Words and photos by Iulia Galushina
Photojournalist Iulia Galushina knows how to sniff out a great story—whether it’s documenting the communities who live on the dried up shores of what was once the fourth-largest sea on Earth, or this here photo story, featuring an intrepid family of four who packed in their everyday lives, bought a sailboat and have been on the high seas ever since. Take it away, Iulia.
Marina, Andrey and two their daughters Nastya and Lada, are the first family to seek out the legendary landmarks featured in Jules Verne books: the ‘phantom islands,’ ‘Point Nemo,’ and Antarctica. The family dedicated their trip to Antarctica to the 200th anniversary of the discovery of the ice-covered continent by Russian sailors T. Bellingshausen and M. Lazarev.
Before the journey, the relationship between Marina and Andrey was on the verge of collapse; they were living separate lives and divorce was on the cards, but through discovering the common cause of sailing around the world together, they’ve found a happiness which has bound them together.
‘At breakfast, we watch documentaries how the world is organized, great people, and discoveries,’ says Marina. ‘We pause and discuss everything from science to politics, and sometimes our discussions get very heated and breakfast can stretch over several hours. We really love this time. And we love the microclimate, our own world, we have created here on Lady Mary.’
The crew’s connection with the outside world is minimal. The family read messages from their relatives, request weather forecasts via satellite mail, receive letters from loved ones, and send their own. Recently, the crew got a satellite tracker and now they can report the coordinates of Lady Mary to space in real-time.
‘If someday I need to fill in a questionnaire naming a person that changed the life of our family, I’ll answer Jules Verne,’ says Marina. ‘Perhaps our expedition will also change someone else’s life. Hundreds of people comment on social media that this extraordinary journey, done by ordinary family, helps them to believe in themselves and spread their wings.’
‘We’re not a perfect family,’ Marina says. ‘Each of us has different interests and ideas about comfort. We have smoothed “sharp edges,” worked out rules and daily routines so that everyone feels comfortable in the same boat. We learned to find freedom within the confinement of the yacht and being content with life at sea.’
Lada has friends in every part of the world. On every shore the family lands, Lada finds friends within the first five minutes… and usually a temporary grandmother too.
A sextant determines the position of the boat by the stars, the main navigational tool in the pre-electronic era. Andrey knows everything about setting sails, as well as about the currents, the storms, the clouds and the sun. He remembers the declination of the stars by heart. If electronic navigation fails, he can bring his crew to shore safety by the stars.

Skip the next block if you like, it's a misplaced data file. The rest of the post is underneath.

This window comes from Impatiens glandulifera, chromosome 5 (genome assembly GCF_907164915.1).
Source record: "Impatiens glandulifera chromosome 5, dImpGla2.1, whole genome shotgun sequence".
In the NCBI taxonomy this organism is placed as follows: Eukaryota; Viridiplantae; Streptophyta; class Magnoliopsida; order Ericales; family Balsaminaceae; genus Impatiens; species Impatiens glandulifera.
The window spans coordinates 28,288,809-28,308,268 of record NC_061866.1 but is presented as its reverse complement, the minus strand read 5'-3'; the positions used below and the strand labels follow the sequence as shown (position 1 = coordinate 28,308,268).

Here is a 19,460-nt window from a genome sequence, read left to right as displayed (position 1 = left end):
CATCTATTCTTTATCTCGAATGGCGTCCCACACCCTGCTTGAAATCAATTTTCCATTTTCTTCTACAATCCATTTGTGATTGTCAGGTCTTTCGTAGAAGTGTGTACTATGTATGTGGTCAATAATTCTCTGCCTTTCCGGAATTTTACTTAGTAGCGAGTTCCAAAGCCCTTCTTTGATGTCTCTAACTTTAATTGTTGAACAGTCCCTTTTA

‘We spend our time studying, working, writing articles and books, making and editing movies, taking care of and educating our kids,’ Marina says. ‘In the seven years of isolation, we have learned to say “I love you” to each other. Now it has become our special key, which relieves the tension in any situation and helps to smooth out an unpleasant moment.’
A wheelhouse is the epicentre of yacht-life. It is the dining room, the living room with a movie theatre and an office. There are navigation instruments, a helm and a throttle lever, which allows you to control the yacht from inside.
Lada is the first child in history to have sailed in Antarctica and around Cape Horn. Rounding Cape Horn is regarded as a major challenge in yachting; the waters surrounding Cape Horn are particularly hazardous, owing to strong winds, large waves, strong currents, and icebergs.
A lot of supplies are stored in lockers and cabinets around the bed such as clothes and food. New things like stationery, fins and t-shirts, which, if necessary, can be exchanged for food. There is enough stock to keep them alive for the next six months in isolation.
Nastya has grown from a sailor to an assisting captain in the seven years she has spent on the yacht. She has also taken a practical course from the English Royal Yachting Association and presented herself with a skipper diploma for her 18th birthday. Because of her incredible skills and experience, she has already been requested to work on an expedition sailing though the Drake Strait to Antarctica.
‘The only way to survive on the ocean is to become a part of it, to integrate into its vibration, to tune in with it,’ Andrey says. ‘Do not try to fight the ocean. The whole boat, all the sails, the wind and the ocean are part of me, I learned to feel them even when I sleep.’